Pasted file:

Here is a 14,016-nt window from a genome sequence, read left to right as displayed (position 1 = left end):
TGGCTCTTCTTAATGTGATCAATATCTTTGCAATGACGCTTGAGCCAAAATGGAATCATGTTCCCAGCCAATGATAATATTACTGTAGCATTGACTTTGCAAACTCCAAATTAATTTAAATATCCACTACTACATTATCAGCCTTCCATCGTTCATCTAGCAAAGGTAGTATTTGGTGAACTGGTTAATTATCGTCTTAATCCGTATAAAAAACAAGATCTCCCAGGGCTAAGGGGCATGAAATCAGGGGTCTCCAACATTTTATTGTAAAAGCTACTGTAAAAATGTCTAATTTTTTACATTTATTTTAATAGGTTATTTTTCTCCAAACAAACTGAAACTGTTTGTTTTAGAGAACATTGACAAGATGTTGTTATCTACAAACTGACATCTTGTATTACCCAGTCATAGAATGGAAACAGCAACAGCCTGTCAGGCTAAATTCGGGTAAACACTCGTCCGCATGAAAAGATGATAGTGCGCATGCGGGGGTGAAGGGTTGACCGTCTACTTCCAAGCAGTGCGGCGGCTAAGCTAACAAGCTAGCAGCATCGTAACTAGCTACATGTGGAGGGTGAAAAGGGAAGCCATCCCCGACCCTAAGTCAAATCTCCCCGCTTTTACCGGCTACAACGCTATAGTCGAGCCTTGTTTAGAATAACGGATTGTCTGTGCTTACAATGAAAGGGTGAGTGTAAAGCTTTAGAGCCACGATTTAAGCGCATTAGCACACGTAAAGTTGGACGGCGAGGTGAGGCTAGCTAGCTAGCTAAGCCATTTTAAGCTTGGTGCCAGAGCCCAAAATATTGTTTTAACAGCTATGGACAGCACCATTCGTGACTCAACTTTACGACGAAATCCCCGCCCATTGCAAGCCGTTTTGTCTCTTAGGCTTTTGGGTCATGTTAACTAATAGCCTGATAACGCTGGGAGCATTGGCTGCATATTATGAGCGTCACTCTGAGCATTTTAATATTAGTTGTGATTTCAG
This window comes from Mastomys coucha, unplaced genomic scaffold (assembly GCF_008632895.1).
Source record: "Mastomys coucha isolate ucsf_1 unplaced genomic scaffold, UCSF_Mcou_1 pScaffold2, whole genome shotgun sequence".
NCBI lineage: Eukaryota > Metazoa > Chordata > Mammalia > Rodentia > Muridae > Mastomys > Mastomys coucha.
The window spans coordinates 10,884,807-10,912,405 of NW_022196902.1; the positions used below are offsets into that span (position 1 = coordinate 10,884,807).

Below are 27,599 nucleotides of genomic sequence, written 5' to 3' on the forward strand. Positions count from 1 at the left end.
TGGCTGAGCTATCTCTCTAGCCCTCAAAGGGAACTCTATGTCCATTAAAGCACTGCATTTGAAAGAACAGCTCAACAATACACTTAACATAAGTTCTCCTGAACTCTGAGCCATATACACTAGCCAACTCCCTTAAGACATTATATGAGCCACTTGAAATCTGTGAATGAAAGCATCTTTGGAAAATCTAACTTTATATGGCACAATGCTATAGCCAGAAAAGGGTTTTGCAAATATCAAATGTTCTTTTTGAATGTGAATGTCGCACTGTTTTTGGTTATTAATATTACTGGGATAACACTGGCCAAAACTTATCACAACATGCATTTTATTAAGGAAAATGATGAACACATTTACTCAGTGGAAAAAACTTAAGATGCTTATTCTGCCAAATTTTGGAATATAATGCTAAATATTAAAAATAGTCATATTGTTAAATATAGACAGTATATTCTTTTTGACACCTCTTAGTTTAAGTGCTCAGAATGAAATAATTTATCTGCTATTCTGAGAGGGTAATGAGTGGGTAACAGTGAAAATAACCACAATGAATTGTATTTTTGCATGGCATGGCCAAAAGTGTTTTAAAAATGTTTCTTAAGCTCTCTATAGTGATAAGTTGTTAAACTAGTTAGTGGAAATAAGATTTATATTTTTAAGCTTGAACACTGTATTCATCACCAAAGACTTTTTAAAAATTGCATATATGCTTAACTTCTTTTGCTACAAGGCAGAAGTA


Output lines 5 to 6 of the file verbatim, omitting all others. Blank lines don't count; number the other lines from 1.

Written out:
NCBI lineage: Eukaryota > Metazoa > Chordata > Mammalia > Rodentia > Muridae > Mastomys > Mastomys coucha.
The window spans coordinates 10,884,807-10,912,405 of NW_022196902.1; the positions used below are offsets into that span (position 1 = coordinate 10,884,807).